To close these gaps, high-quality, affordable buses and trains are a critical part of the equation. Mass transit connects women to better-paying jobs, educational opportunities, and health care; it reduces harmful emissions in neighborhoods already hard-hit by road and industrial pollution (areas that are disproportionately neighborhoods of color). Using public transportation requires no license or identification and the price of admission is lower than any other form of transportation, especially when you add infrastructure for walking and biking into the mix.
Spending public dollars on these forms of connection pays off, for women and for everyone: The American Public Transportation Association estimates that every $1 invested in public transportation generates $4 in economic returns, and that every $1 billion invested bolsters and creates more than 50,000 jobs.
The benefits and liberation that transit offers many women are accompanied by a certain uneasiness. Gender- and race-based harassment is egregiously common on buses and trains. Undocumented women and Muslim women in particular are facing heightened stigma, scorn, and bodily risk in public settings, apparently as a result of President Trump’s racist campaign rhetoric. Shared spaces of any kind—including those contained by a moving car—must be entered with extra caution.
Yet very few transit agencies in the U.S. have tailored service to the specific needs of women, be they safety measures, route considerations, or even special seats for breastfeeding. And although voters in a few major cities voted to expand mass transit networks in November, the national trend in funding has been one of decline. The recession forced systems around the U.S. to eliminate routes, cut service hours, and ramp up fares. The insolvent Highway Trust Fund has already made federal transit subsidies increasingly scarce.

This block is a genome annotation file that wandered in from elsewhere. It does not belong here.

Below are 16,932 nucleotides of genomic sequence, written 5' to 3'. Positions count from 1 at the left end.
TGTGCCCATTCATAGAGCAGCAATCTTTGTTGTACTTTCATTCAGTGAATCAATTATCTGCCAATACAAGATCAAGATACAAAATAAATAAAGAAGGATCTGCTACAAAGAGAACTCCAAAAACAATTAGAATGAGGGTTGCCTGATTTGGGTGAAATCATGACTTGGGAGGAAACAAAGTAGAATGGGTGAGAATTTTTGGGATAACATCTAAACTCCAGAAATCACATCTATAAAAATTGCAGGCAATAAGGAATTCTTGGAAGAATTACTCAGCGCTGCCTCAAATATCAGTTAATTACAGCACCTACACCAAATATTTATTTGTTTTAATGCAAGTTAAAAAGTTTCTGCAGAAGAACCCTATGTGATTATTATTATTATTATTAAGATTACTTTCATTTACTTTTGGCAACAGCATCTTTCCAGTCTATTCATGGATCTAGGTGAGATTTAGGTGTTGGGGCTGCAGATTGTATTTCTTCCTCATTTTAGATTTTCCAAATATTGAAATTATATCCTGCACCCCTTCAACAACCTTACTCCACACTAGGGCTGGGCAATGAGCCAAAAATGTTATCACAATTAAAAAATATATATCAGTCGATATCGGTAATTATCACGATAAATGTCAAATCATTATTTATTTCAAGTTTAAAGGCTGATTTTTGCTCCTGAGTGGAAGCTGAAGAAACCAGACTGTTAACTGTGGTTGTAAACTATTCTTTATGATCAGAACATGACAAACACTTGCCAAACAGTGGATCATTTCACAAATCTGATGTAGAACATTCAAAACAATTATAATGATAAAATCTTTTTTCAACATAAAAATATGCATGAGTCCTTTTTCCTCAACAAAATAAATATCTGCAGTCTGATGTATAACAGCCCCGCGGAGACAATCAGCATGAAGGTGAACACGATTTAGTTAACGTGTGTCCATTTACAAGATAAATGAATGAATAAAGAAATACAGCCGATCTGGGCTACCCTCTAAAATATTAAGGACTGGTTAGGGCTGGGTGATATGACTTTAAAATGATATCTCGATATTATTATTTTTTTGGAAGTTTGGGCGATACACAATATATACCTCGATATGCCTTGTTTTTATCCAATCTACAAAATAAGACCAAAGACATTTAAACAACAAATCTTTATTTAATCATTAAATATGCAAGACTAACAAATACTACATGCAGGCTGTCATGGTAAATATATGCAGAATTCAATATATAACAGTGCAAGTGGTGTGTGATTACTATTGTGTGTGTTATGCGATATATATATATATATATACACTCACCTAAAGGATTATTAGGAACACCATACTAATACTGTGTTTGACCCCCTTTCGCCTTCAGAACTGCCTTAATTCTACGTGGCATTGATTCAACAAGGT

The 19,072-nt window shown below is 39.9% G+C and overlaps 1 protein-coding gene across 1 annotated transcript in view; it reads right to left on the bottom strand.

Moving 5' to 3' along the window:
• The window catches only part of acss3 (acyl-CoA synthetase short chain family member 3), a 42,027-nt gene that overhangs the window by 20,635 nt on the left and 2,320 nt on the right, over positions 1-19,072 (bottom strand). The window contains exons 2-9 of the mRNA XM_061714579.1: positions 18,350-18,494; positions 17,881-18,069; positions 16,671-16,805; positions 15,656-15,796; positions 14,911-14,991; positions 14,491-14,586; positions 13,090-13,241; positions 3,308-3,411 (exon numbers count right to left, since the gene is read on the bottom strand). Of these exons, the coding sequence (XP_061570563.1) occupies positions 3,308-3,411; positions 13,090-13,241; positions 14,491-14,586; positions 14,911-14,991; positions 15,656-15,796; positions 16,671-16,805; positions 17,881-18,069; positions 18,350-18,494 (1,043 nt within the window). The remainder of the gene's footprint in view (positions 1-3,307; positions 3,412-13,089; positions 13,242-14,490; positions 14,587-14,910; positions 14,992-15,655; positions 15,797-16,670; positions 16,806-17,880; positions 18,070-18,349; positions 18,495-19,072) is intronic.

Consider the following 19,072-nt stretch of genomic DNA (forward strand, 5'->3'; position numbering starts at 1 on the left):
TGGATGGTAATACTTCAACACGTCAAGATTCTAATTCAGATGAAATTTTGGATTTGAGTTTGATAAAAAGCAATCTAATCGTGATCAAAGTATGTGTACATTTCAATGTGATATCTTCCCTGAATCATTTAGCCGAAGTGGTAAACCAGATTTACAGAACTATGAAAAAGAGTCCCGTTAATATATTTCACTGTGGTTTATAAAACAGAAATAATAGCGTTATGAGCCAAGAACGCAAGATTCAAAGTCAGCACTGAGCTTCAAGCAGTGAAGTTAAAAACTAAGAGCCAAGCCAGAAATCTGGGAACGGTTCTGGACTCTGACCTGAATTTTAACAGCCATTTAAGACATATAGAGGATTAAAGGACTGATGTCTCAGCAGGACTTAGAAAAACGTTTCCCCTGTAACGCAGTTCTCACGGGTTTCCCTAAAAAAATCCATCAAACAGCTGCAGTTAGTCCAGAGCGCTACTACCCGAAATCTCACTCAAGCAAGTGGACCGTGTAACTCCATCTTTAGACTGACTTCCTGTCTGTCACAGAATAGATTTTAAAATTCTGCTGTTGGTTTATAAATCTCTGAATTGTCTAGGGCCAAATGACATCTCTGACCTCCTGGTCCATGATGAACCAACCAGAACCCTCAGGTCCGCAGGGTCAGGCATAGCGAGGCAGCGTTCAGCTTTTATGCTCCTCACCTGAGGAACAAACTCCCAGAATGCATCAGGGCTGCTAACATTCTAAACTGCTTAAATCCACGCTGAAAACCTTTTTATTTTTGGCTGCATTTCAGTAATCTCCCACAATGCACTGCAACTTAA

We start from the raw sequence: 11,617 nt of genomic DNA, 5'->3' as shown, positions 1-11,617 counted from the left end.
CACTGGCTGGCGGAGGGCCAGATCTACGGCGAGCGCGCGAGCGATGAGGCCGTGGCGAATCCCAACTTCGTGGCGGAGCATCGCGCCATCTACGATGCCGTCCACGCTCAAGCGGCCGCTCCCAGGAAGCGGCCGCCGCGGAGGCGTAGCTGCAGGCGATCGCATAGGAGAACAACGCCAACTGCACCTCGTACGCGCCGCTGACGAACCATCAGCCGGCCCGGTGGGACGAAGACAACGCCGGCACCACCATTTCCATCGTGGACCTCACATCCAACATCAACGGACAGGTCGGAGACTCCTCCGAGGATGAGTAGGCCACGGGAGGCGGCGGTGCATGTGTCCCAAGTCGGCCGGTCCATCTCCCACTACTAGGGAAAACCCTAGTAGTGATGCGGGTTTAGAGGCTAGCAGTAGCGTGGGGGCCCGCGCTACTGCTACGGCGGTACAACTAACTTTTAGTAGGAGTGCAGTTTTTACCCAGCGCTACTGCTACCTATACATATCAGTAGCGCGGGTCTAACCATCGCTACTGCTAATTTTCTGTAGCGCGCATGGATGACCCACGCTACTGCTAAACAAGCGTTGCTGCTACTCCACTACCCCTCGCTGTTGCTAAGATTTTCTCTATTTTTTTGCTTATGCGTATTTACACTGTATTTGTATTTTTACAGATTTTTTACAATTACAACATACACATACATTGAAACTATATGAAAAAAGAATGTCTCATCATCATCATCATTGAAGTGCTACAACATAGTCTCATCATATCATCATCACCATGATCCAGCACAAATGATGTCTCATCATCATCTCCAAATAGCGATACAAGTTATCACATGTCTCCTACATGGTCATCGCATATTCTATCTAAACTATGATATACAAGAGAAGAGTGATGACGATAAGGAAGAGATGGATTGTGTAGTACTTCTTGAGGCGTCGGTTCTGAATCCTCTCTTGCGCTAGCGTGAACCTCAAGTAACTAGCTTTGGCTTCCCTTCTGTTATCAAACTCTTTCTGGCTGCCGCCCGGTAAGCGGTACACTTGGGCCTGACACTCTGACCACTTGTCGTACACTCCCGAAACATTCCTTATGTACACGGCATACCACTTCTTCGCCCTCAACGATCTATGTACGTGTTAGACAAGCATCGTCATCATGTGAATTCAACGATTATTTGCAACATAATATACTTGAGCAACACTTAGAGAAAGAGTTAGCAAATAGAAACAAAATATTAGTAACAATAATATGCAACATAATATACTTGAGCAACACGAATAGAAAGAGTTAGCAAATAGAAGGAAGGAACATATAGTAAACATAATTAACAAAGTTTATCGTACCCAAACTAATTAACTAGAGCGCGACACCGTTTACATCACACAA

This is likely to get worse before it gets better. If President Trump’s first budget follows a Heritage Foundation roadmap for federal spending cuts, as the Hill reports it will, dramatic sums of annual federal support for transit could disappear—including $2.2 billion for major transit expansions, $510 million for community-centered transportation grants, and $153 million for the Washington, D.C., Metro, which is already grappling with a profound and dangerous budget crisis. We don’t know what Trump’s designated Secretary of Transportation, Elaine Chao, will make of the DOT’s budget, but she worked with the Heritage Foundation for years. And the Trump campaign’s $1 trillion infrastructure plan—if it ever sees the light of day in Congress—would barely boost transit investments, let alone in communities that need them most.
Like the economy, climate change, immigration, and health care, public transportation is an issue that affects and belongs to women as much as (if not more than) anyone else. And it is ripe for a groundswell of intersectional feminist support: the kind of feminism that recognizes the divergent experiences of women of color—and queer women, trans women, Muslim women, women with disabilities, immigrant women—and fights for all, even when the stakes are lower for some.
After all, women may be over-represented in transit statistics, but most American women, and especially white women, still drive cars to get around. Thinking and voting selfishly when it comes to public transportation might save them some tax dollars, but it does an injustice to their neighbors. And it hurts everyone in the end, by worsening congestion, stifling economic growth, and stunting public health.
Failing to support public transportation will also hurt the next time 600,000 souls flood the National Mall to resist a president voted into office by denigrating women and threatening their rights. How many protest songs and peanut M&M’s will marchers need as they wait for a subway that’s virtually unfunded? And how many women of color will be shaking their heads?